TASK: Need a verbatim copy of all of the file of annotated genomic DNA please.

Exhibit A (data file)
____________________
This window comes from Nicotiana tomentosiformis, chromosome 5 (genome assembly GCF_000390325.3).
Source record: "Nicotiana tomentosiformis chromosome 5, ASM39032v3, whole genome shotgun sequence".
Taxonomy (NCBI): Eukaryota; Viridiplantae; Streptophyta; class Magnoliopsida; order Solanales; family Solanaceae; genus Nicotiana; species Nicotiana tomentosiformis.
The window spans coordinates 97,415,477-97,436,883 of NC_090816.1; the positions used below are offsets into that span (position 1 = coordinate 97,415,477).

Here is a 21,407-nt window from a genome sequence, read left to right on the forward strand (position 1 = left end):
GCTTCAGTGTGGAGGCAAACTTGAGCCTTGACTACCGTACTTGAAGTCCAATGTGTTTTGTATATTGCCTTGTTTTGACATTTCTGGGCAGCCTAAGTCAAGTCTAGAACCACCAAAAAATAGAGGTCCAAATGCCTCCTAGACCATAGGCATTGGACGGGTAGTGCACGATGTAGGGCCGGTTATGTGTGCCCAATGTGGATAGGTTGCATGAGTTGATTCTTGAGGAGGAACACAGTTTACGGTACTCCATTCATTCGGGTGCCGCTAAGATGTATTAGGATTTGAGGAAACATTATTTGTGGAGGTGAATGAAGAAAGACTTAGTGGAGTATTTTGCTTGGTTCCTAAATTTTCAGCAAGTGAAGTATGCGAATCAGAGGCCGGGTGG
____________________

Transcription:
This window comes from Nicotiana tomentosiformis, chromosome 5 (genome assembly GCF_000390325.3).
Source record: "Nicotiana tomentosiformis chromosome 5, ASM39032v3, whole genome shotgun sequence".
Taxonomy (NCBI): Eukaryota; Viridiplantae; Streptophyta; class Magnoliopsida; order Solanales; family Solanaceae; genus Nicotiana; species Nicotiana tomentosiformis.
The window spans coordinates 97,415,477-97,436,883 of NC_090816.1; the positions used below are offsets into that span (position 1 = coordinate 97,415,477).

Here is a 21,407-nt window from a genome sequence, read left to right on the forward strand (position 1 = left end):
GCTTCAGTGTGGAGGCAAACTTGAGCCTTGACTACCGTACTTGAAGTCCAATGTGTTTTGTATATTGCCTTGTTTTGACATTTCTGGGCAGCCTAAGTCAAGTCTAGAACCACCAAAAAATAGAGGTCCAAATGCCTCCTAGACCATAGGCATTGGACGGGTAGTGCACGATGTAGGGCCGGTTATGTGTGCCCAATGTGGATAGGTTGCATGAGTTGATTCTTGAGGAGGAACACAGTTTACGGTACTCCATTCATTCGGGTGCCGCTAAGATGTATTAGGATTTGAGGAAACATTATTTGTGGAGGTGAATGAAGAAAGACTTAGTGGAGTATTTTGCTTGGTTCCTAAATTTTCAGCAAGTGAAGTATGCGAATCAGAGGCCGGGTGG